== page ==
MEXICO CITY (Reuters) - Faced with rampant drug violence and homicides at record highs, President Andres Manuel Lopez Obrador's government is preparing far-reaching reforms of Mexico's justice system to combat insecurity and a culture of impunity, officials said on Monday.
The reforms, crafted by the attorney general's office and presidential aides, are expected to be presented in the Senate on Wednesday and potentially passed during a new legislative session that begins in February.
Mexican law enforcement agencies have suffered several spectacular security setbacks since Lopez Obrador came to power a year ago, and his government, which controls both chambers of Congress, is scrambling to address growing insecurity nationwide.
The reform would amend several articles of the constitution, create a new criminal code, set out new procedures, modify an existing law that details legal challenges, and change the legal framework of the attorney general's office and its regulations.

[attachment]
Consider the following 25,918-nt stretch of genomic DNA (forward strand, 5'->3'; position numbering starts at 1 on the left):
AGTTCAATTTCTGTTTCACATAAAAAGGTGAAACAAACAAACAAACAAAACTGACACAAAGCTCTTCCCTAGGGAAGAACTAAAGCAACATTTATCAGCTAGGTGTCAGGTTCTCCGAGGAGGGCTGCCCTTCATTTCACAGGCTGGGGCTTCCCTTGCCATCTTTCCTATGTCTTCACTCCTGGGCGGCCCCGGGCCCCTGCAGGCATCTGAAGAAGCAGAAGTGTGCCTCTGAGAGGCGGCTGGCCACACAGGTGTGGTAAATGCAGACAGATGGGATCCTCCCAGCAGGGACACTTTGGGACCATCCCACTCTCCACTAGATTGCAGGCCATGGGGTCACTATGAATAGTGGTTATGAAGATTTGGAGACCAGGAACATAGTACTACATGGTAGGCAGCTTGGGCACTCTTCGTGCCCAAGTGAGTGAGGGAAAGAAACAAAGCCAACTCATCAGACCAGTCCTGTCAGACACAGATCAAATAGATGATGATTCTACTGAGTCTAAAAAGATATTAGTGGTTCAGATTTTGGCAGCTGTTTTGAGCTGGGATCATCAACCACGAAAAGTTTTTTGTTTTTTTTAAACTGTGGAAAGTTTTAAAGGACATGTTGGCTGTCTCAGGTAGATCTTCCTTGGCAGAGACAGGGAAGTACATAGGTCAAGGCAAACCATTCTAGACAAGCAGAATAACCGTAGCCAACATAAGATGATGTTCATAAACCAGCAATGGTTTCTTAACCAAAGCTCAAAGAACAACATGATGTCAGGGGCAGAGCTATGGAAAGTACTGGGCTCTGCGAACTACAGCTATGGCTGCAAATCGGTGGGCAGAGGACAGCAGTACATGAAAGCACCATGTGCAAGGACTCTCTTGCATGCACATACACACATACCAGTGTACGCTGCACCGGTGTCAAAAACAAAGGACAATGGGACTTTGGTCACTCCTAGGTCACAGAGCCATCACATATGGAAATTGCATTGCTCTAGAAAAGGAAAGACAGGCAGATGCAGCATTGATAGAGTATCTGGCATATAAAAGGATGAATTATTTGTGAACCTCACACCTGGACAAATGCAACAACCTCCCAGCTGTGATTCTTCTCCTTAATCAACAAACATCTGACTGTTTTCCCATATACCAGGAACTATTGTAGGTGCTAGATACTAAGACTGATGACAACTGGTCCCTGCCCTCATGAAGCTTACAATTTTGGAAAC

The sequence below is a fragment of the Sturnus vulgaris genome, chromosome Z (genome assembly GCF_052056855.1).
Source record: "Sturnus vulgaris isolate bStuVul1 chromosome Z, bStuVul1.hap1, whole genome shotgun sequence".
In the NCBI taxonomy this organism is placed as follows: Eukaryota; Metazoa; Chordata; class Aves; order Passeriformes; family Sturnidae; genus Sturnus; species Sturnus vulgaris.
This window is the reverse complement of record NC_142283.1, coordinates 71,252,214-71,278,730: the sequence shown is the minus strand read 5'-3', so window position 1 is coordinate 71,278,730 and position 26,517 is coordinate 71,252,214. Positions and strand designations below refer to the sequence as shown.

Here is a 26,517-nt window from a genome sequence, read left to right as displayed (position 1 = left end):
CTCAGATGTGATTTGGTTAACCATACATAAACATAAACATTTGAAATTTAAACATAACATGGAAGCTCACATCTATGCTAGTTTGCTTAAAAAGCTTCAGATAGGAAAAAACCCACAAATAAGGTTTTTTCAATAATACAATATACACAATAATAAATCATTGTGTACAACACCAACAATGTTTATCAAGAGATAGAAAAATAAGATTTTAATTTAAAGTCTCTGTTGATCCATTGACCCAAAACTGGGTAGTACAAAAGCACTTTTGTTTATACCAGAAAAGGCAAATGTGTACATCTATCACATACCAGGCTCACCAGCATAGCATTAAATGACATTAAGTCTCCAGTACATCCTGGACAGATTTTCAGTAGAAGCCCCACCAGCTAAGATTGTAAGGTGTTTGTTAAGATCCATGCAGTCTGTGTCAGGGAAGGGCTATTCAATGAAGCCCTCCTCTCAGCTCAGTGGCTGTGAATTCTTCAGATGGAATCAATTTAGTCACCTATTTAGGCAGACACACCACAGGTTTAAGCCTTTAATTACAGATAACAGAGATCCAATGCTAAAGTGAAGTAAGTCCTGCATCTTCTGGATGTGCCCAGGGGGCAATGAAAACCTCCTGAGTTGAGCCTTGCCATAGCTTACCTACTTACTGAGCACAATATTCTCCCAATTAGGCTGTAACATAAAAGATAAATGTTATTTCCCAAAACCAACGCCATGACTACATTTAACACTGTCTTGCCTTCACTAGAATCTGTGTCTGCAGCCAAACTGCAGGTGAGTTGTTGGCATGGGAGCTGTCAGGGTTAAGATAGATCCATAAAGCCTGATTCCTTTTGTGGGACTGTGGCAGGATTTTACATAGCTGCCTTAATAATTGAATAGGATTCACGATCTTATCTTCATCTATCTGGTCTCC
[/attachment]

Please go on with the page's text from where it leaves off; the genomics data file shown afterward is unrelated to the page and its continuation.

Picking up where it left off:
"It's a very ambitious, broad reform," Sen. Ricardo Monreal, a key legislative leader in Lopez Obrador's leftist Morena party, told Reuters.
Interior Minister Olga Sanchez, Security Minister Alfonso Durazo, Lopez Obrador's judicial advisor Julio Scherer, and Attorney General Alejandro Gertz would attend a meeting on Wednesday to discuss the reform, Monreal said.
During the past year, Mexicans have seen cartel gunmen temporarily take over a major city, incidents in which soldiers have come under attack from heavily-armed bandits, as well as the gangland ambush in November of nine members of a family that included U.S. citizens.
(Reporting by Diego Ore and Raul Cortes Fernandez; Editing by David Alire Garcia & Simon Cameron-Moore)